17.4 The joint distribution of (T,J) 261

17.5 Other problems 270

17.6 The common shock model 271

17.7 Copulas 273

Notes and references 276

Exercises 276

Part III ADVANCED STOCHASTIC MODELS 279

18 An introduction to stochastic processes 281

18.1 Introduction 281

18.2 Markov chains 283

18.3 Martingales 286

18.4 Finite-state Markov chains 287

18.5 Introduction to continuous time processes 293

18.6 Poisson processes 293

18.7 Brownian motion 295

Notes and references 299

Exercises 300

19 Multi-state models 304

19.1 Introduction 304

19.2 The discrete-time model 305

19.3 The continuous-time model 311

19.4 Recursion and differential equations for multi-state reserves 324

19.5 Profit testing in multi-state models 327

19.6 Semi-Markov models 328

Notes and references 328

Exercises 329

20 Introduction to the Mathematics of Financial Markets 333

20.1 Introduction 333

20.2 Modelling prices in financial markets 333

20.3 Arbitrage 334

20.4 Option contracts 337

20.5 Option prices in the one-period binomial model 339

20.6 The multi-period binomial model 342

20.7 American options 346

20.8 A general financial market 348

20.9 Arbitrage-free condition 351

20.10 Existence and uniqueness of risk neutral measures 353

20.11 Completeness of markets 358

20.12 The Black–Scholes–Merton formula 361

20.13 Bond markets 364

Notes and references 372

Exercises 373

Part IV RISK THEORY 375

21 Compound distributions 377

21.1 Introduction 377

21.2 The mean and variance of S 379

21.3 Generating functions 380

21.4 Exact distribution of S 381

21.5 Choosing a frequency distribution 381

21.6 Choosing a severity distribution 383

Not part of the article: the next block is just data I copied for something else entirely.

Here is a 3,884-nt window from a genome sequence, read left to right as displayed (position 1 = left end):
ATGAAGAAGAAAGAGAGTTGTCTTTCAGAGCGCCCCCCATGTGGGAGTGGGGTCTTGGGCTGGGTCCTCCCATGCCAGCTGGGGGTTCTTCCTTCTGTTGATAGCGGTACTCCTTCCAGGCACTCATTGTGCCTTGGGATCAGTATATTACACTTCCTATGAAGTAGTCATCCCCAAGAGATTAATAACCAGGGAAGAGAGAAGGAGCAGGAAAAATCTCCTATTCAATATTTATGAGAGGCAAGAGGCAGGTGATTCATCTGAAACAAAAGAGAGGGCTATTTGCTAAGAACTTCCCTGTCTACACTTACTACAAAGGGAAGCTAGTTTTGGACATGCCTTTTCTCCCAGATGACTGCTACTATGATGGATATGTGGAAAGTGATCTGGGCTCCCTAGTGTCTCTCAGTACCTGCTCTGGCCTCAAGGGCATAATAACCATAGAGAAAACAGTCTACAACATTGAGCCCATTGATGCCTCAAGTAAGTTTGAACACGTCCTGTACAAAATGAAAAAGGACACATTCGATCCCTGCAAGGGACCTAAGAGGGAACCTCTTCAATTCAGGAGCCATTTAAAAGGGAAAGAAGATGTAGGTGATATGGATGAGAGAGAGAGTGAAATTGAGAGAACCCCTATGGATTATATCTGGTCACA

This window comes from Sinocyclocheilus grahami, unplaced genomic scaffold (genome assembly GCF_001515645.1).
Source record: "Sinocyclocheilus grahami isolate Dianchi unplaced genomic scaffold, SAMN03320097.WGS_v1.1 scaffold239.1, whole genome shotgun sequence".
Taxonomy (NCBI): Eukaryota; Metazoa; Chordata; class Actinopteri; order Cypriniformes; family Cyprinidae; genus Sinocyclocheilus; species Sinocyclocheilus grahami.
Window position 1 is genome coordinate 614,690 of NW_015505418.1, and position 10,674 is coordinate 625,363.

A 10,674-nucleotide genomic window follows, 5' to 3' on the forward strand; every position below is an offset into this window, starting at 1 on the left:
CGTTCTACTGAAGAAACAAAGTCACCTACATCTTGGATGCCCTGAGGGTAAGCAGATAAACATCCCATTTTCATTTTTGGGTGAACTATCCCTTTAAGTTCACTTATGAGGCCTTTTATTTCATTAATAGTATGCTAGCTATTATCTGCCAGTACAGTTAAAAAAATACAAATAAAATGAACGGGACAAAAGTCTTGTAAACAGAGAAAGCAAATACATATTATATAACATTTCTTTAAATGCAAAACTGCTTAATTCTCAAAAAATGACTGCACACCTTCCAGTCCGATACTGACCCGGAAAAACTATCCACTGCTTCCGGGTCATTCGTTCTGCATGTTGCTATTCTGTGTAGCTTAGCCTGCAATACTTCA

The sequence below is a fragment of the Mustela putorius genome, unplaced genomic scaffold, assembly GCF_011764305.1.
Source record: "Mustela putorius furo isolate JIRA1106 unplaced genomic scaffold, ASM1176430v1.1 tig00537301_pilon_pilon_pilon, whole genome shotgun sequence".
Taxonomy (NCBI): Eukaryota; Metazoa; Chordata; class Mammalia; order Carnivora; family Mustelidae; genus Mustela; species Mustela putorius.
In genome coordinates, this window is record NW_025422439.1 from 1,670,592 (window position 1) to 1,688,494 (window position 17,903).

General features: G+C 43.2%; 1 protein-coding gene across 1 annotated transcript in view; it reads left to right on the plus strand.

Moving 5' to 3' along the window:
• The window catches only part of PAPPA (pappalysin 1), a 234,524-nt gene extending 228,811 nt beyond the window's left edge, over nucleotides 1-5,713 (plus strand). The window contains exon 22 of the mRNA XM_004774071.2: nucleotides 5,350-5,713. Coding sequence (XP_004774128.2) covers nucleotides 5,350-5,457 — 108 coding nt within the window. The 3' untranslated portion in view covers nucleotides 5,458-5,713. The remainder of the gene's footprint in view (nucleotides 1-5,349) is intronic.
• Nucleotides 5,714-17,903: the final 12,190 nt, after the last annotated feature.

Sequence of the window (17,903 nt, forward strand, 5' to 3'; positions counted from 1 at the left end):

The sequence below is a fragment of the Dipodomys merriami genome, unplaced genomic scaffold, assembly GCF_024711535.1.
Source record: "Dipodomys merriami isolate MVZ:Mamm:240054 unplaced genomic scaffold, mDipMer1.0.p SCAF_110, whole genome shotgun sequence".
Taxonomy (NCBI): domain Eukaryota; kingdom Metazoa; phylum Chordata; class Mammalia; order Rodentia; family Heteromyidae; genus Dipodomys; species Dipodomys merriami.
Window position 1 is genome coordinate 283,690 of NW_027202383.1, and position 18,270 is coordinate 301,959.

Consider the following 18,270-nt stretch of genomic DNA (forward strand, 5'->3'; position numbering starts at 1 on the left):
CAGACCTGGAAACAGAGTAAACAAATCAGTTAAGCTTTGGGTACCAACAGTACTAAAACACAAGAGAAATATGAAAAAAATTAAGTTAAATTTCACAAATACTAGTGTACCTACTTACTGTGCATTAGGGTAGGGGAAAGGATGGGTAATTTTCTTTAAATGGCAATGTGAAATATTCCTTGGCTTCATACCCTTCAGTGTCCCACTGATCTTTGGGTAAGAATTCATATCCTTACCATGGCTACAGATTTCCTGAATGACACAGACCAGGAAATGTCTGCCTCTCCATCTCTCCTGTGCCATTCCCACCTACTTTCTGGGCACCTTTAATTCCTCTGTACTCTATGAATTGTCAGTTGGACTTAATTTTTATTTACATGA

21.7 Handling the point mass at 0 384

21.8 Counting claims of a particular type 385

21.9 The sum of two compound Poisson distributions 387

21.10 Deductibles and other modifications 388

21.11 A recursion formula for S 393

Notes and references 398

Exercises 398

22 Risk assessment 403

22.1 Introduction 403

22.2 Utility theory 403

22.3 Convex and concave functions: Jensen’s inequality 406

22.4 A general comparison method 408

22.5 Risk measures for capital adequacy 412

Notes and references 417

Exercises 417

23 Ruin models 420

23.1 Introduction 420

23.2 A functional equation approach 422

23.3 The martingale approach to ruin theory 424

23.4 Distribution of the deficit at ruin 433

23.5 Recursion formulas 434

23.6 The compound Poisson surplus process 438

23.7 The maximal aggregate loss 441

Notes and references 445

Exercises 445

24 Credibility theory 449

24.1 Introductory material 449

24.2 Conditional expectation and variance with respect to another random variable 453

24.3 General framework for Bayesian credibility 457

24.4 Classical examples 459

24.5 Approximations 462

24.6 Conditions for exactness 465

24.7 Estimation 469

Notes and References 473

Exercises 473

Appendix A review of probability theory 477

A.1 Sample spaces and probability measures 477

A.2 Conditioning and independence 479

A.3 Random variables 479

A.4 Distributions 480

A.5 Expectations and moments 481

A.6 Expectation in terms of the distribution function 482

A.7 Joint distributions 483

A.8 Conditioning and independence for random variables 485

A.9 Moment generating functions 486

A.10 Probability generating functions 487

A.11 Some standard distributions 489

A.12 Convolution 495

A.13 Mixtures 499

Answers to exercises 501

References 517

Index 523